Lillie Aguirre-Gaither said, “Unscented lotion (for people with issues with scents) or lotion you know they like.”
Joanne Shabazian and Catherine Stauffert suggested small or purse-sized tubes of hand lotion.
13. Pain Relief Products
If your friend or family member has a chronic pain condition, they likely have some favorite pain relief products they use to manage their symptoms (or maybe they’re interested in trying some new ones!). Either way, it’s near impossible to have too many pain relieving products on hand.
Melissa Alto-Kintigh said, “I get hella bad back pain. I’d love gifts of Biofreeze, doTERRA’s Deep Blue, arnica cream.”
Shannon Barnsley told us, “I know I go through Bag Balm and Vicks VapoRub (it’s amazing for joint pain), so a small thing of either of those would be great.”
CK Darcey suggested gifts of IcyHot, Tiger Balm patches or doTERRA rollers.
15. Journals and Notebooks
A journal can serve a number of purposes for a person with chronic illness, whether they’re taking notes about symptoms, medications, doctors’ instructions, etc. or jotting down their thoughts and feelings about their experiences.
Jackie Strickland said, “Small journals are nice since medicine fog makes it hard to remember things.”
Mikki Ingram wrote, “Small, inexpensive and absolutely therapeutic: ‘Wreck This Journal’ by Keri Smith. I’d never experienced anything like it before and never since. I bought it for myself, but I can honestly say that I would have swooned if someone had bought it for me.”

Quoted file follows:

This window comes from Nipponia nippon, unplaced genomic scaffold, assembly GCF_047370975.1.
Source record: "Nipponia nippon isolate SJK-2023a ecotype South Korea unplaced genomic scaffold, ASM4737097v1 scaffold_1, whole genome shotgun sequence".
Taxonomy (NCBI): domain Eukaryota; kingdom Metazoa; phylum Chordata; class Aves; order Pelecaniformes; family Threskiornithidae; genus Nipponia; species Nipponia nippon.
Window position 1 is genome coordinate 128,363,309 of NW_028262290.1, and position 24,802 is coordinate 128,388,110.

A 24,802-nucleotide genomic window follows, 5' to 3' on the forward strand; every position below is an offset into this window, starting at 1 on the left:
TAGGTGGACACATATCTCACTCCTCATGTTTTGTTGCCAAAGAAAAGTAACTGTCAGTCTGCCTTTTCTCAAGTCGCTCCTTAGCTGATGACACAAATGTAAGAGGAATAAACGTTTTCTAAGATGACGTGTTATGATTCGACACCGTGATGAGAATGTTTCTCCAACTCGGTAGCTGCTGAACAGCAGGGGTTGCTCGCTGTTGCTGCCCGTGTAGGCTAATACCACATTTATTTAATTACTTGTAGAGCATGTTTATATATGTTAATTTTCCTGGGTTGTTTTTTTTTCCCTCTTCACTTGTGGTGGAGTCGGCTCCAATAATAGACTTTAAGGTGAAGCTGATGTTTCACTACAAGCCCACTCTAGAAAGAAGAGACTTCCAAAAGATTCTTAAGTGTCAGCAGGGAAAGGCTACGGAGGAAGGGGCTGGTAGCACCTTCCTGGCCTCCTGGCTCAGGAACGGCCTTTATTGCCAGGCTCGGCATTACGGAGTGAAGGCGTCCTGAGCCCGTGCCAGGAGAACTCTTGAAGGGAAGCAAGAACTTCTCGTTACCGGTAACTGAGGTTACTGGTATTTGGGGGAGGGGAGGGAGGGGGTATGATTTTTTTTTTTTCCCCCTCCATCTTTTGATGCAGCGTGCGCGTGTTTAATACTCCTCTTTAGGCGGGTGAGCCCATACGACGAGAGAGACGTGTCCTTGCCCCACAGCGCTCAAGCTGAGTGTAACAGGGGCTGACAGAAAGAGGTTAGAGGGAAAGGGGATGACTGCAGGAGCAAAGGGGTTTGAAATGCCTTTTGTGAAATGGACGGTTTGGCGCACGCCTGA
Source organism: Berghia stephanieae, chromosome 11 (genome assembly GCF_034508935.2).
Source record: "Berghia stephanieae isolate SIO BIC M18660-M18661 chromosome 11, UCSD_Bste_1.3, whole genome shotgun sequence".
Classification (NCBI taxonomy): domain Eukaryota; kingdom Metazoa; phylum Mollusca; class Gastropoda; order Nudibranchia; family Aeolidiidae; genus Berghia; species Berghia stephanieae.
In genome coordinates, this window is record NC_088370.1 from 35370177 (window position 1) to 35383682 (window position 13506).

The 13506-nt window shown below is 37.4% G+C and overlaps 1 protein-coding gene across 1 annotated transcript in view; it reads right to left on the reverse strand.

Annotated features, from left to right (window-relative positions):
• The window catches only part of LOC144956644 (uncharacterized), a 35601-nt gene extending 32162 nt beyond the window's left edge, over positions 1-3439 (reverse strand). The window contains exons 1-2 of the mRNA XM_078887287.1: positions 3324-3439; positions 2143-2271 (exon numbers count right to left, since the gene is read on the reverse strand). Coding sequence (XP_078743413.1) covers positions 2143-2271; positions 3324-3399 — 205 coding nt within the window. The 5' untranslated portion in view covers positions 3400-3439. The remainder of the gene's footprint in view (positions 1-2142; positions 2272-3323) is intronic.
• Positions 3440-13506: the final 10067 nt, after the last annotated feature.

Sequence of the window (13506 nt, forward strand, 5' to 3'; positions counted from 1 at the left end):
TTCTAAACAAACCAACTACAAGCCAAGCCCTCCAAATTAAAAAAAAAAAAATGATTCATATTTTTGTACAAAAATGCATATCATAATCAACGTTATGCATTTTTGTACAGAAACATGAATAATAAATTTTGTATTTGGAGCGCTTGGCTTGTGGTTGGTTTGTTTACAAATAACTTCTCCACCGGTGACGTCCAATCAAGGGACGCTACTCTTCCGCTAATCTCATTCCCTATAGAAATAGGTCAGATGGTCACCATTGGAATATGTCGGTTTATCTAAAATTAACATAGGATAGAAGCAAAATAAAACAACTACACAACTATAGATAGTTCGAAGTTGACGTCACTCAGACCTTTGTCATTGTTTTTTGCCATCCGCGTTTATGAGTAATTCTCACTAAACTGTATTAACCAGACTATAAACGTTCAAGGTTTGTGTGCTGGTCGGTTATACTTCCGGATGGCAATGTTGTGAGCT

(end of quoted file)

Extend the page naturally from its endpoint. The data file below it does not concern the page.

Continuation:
15. Fun Band-Aids
Your loved one may need to stock up on Band-Aids if they have to get shots or injections, get blood drawn regularly or have fragile skin prone to cuts and scratches. Fun Band-Aids that come in bright colors or cute designs can be a small way to make a not-so-fun experience just a little bit better.
Erin Haley recommended, “Fun or colorful Band-Aids to make injections slightly less awful.”
16. Grabber Tool
A grabber tool can be super helpful for those with mobility issues or who struggle to reach up high or bend down to pick up objects.
Kathleen Brockway told us, “My son gave me a heavy-duty ‘grabber’ (a hand-activated extension with a grab-claw on the other end) a few years ago. I have used that more than any other gift I have ever received! It is fantastic for picking things up from the floor (dog toys, dropped items, clothing, etc.) so I don’t have to bend over. I can use it at the supermarket to get small things from near the floor or from up high. At home I can store things like paper towels in a higher-up cupboard without having to climb a step-stool.”